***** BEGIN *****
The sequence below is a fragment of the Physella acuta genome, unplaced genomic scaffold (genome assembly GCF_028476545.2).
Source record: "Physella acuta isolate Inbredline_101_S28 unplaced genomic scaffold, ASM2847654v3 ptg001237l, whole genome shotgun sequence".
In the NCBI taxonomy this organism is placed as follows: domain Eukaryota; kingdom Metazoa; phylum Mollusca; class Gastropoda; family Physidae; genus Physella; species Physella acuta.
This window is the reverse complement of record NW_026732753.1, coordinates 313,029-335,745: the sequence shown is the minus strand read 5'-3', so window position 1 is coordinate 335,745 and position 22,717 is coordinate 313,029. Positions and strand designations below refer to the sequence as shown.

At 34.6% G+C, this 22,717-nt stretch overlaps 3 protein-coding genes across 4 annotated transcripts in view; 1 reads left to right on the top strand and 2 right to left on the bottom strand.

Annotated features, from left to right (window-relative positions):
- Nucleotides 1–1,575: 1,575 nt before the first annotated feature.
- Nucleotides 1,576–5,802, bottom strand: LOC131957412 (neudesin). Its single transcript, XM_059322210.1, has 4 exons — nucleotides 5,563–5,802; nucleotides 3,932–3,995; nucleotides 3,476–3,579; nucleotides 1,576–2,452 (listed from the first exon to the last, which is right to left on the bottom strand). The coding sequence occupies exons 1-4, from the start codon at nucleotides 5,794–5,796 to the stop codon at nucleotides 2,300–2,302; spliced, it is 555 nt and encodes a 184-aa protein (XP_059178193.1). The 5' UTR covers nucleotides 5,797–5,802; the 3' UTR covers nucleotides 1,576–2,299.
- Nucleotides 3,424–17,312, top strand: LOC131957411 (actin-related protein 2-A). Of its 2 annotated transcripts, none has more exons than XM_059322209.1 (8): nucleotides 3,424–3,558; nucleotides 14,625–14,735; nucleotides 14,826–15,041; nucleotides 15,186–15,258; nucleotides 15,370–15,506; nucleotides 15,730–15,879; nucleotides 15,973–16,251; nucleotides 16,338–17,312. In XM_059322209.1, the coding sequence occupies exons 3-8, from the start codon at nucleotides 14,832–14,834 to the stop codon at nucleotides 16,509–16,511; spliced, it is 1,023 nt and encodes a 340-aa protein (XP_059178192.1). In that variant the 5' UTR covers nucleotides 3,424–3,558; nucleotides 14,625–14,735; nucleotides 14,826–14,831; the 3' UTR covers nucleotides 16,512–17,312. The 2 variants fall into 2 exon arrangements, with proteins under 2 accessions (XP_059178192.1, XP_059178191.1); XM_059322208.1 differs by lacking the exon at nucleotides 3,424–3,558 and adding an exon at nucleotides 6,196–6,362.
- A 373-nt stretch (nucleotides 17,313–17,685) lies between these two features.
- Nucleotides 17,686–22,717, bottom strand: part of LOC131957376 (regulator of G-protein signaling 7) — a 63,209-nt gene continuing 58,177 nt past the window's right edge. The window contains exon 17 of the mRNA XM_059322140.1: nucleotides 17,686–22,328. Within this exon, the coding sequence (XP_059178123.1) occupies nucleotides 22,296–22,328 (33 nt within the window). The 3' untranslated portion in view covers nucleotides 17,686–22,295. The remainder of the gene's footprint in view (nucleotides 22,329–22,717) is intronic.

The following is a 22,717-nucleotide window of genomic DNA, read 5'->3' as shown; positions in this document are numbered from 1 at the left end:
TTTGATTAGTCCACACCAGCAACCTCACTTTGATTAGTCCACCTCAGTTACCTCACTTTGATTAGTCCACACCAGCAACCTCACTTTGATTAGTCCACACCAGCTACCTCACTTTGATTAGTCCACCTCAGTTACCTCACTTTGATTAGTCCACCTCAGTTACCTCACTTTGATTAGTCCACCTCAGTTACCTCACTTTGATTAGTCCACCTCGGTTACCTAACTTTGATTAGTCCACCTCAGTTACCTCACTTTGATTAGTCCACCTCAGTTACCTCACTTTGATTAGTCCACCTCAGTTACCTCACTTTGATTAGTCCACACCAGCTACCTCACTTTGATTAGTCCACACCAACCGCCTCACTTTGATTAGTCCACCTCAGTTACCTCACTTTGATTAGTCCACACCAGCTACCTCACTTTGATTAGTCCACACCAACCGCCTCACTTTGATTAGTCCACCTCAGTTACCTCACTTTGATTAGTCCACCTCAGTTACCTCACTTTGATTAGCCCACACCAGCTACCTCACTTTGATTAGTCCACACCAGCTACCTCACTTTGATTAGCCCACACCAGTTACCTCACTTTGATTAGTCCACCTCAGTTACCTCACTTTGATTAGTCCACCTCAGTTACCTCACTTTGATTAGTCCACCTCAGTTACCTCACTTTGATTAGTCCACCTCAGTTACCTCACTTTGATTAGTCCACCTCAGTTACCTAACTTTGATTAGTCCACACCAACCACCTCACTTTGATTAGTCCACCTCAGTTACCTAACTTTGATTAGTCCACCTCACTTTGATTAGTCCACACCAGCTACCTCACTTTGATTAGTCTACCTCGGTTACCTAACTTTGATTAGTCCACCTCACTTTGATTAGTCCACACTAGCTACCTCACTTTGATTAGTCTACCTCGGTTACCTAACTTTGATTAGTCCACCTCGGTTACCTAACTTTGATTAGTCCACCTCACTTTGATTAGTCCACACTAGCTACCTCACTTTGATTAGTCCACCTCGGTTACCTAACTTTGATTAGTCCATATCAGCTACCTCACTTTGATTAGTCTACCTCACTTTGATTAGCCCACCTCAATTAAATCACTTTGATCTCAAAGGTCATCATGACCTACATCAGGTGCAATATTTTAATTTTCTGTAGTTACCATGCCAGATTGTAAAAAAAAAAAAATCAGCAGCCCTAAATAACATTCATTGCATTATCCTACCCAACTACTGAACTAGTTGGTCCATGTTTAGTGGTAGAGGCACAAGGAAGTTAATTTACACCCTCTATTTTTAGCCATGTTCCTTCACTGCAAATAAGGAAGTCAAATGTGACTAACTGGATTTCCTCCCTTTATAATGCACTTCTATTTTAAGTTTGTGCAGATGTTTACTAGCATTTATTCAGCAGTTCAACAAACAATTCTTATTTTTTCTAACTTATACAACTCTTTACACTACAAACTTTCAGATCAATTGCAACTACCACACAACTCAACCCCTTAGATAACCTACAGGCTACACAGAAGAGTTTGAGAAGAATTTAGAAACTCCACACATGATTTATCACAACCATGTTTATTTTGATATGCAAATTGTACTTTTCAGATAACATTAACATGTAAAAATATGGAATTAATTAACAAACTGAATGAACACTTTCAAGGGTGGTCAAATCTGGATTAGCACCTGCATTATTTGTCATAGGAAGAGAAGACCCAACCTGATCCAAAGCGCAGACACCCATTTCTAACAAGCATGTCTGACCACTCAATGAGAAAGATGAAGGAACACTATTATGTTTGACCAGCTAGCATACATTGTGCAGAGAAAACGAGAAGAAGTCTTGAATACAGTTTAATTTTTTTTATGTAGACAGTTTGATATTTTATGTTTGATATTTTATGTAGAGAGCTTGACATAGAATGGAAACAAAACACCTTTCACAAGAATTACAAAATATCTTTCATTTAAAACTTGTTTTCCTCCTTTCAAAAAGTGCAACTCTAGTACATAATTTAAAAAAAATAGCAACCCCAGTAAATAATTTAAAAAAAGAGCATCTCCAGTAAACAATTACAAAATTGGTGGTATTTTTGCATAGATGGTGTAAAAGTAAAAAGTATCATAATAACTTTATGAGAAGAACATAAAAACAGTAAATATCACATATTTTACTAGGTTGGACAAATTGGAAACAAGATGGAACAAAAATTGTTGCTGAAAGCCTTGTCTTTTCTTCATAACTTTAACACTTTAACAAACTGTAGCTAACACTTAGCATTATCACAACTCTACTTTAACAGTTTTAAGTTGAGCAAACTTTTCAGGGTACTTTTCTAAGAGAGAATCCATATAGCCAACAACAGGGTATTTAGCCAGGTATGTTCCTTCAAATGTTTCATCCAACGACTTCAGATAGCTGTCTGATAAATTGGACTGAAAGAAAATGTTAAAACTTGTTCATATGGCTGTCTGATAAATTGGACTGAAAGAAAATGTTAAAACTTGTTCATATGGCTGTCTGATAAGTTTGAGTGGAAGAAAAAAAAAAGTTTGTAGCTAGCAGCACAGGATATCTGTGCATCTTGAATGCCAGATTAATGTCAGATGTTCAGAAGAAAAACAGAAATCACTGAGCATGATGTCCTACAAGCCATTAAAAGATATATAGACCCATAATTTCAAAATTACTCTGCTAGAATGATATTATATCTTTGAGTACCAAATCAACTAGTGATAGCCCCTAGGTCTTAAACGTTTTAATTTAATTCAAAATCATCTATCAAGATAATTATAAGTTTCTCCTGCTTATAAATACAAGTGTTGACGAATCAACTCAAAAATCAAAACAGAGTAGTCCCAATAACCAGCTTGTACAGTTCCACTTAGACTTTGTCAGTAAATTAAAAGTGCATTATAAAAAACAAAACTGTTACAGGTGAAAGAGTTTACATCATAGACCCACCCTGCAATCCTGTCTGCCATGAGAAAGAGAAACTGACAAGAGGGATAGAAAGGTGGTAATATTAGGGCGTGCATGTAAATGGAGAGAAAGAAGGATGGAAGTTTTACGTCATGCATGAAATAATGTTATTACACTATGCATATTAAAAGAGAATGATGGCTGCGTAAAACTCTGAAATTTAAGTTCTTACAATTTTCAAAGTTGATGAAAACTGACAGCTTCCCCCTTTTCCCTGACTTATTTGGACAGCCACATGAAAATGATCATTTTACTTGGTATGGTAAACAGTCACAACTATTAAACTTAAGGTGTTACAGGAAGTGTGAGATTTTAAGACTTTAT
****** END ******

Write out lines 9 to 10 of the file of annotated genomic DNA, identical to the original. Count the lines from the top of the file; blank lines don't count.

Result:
- Nucleotides 3,424–17,312, top strand: LOC131957411 (actin-related protein 2-A). Of its 2 annotated transcripts, none has more exons than XM_059322209.1 (8): nucleotides 3,424–3,558; nucleotides 14,625–14,735; nucleotides 14,826–15,041; nucleotides 15,186–15,258; nucleotides 15,370–15,506; nucleotides 15,730–15,879; nucleotides 15,973–16,251; nucleotides 16,338–17,312. In XM_059322209.1, the coding sequence occupies exons 3-8, from the start codon at nucleotides 14,832–14,834 to the stop codon at nucleotides 16,509–16,511; spliced, it is 1,023 nt and encodes a 340-aa protein (XP_059178192.1). In that variant the 5' UTR covers nucleotides 3,424–3,558; nucleotides 14,625–14,735; nucleotides 14,826–14,831; the 3' UTR covers nucleotides 16,512–17,312. The 2 variants fall into 2 exon arrangements, with proteins under 2 accessions (XP_059178192.1, XP_059178191.1); XM_059322208.1 differs by lacking the exon at nucleotides 3,424–3,558 and adding an exon at nucleotides 6,196–6,362.
- A 373-nt stretch (nucleotides 17,313–17,685) lies between these two features.